These programmes are also meant to help minority students to pursue an education in fields in which they have been historically under-represented.
Some organisations provide scholarships to students with physical disabilities, learning disabilities and debilitating health conditions.
3. Need-based scholarships (grants)
Grants are often called "gift aid" because they are money-free; basically, they are a type of financial aid that doesn't have to be repaid. Compared to scholarships which are usually merit-based, grants (which in some countries are called bursaries) are mostly need-based. Grants or bursaries are usually based on financial circumstances but may also consider other factors.
This form of financial support doesn't need to be paid back and its value most times varies from 500 to 2,500 USD.
In the U.S., the Department of Education offers numerous federal grants to students who attend four-year colleges or universities, community colleges, and career schools.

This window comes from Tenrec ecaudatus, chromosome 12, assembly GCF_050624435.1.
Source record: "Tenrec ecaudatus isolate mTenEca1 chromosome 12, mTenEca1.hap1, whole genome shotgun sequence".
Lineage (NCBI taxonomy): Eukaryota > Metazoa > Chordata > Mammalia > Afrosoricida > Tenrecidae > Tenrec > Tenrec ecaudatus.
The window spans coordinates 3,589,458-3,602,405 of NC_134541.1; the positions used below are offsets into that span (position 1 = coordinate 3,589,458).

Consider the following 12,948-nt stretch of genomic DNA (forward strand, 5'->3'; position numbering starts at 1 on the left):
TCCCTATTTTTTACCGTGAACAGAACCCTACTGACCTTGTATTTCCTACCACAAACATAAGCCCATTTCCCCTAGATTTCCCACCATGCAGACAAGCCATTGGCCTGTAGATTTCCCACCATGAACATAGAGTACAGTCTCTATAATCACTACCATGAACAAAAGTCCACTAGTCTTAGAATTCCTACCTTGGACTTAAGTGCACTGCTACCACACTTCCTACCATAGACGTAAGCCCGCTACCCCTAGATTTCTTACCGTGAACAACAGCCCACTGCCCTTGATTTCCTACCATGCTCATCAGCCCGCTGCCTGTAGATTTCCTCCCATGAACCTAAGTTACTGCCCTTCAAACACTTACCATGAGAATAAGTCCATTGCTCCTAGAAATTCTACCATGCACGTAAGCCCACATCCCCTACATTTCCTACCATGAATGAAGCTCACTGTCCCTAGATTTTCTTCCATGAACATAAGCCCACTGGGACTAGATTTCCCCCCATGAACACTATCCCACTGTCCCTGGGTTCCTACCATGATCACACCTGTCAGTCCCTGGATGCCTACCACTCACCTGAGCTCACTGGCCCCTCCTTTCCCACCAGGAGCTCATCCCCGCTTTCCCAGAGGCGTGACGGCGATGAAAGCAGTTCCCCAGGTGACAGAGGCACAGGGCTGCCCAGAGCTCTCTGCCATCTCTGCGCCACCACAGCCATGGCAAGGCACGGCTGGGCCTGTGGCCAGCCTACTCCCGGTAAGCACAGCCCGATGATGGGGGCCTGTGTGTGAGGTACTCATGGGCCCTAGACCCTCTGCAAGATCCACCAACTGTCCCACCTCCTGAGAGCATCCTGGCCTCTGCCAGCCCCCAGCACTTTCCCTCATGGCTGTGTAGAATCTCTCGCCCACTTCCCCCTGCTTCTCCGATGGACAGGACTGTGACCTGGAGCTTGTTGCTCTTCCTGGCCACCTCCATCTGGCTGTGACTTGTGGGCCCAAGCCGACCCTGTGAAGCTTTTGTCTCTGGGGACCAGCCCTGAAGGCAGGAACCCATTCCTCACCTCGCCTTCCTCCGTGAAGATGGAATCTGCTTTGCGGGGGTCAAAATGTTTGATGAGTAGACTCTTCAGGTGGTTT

In Germany, different types of merit-based grants are awarded. The amount awarded is often determined through an evaluation of student need (usually ranging from 150 to 820 EUR/month for 12 months). Additional support is determined by assessment of the family financial situation.
Read more about scholarship opportunities in Germany.
Need-based grants are available for students with a low personal/family income, and for students with disabilities.
4. Student loans
Student loans are funds that you have to pay back; they basically function like any other loan, with a few differences. You can get a student loan from the government or a private bank; it can be a bank from your home country or a foreign bank, in the country you wish to pursue your studies. Co-signing (along with parents or legal tutor) is very common for private student loans since most teenagers don't have the credit history to get a loan of such a size.
However, student loans that you can get from the government tend to be more favourable, as the rates are usually lower.
Some loans are based on financial need, while others are much like any other loan and are based on your credit score.
Types of student loans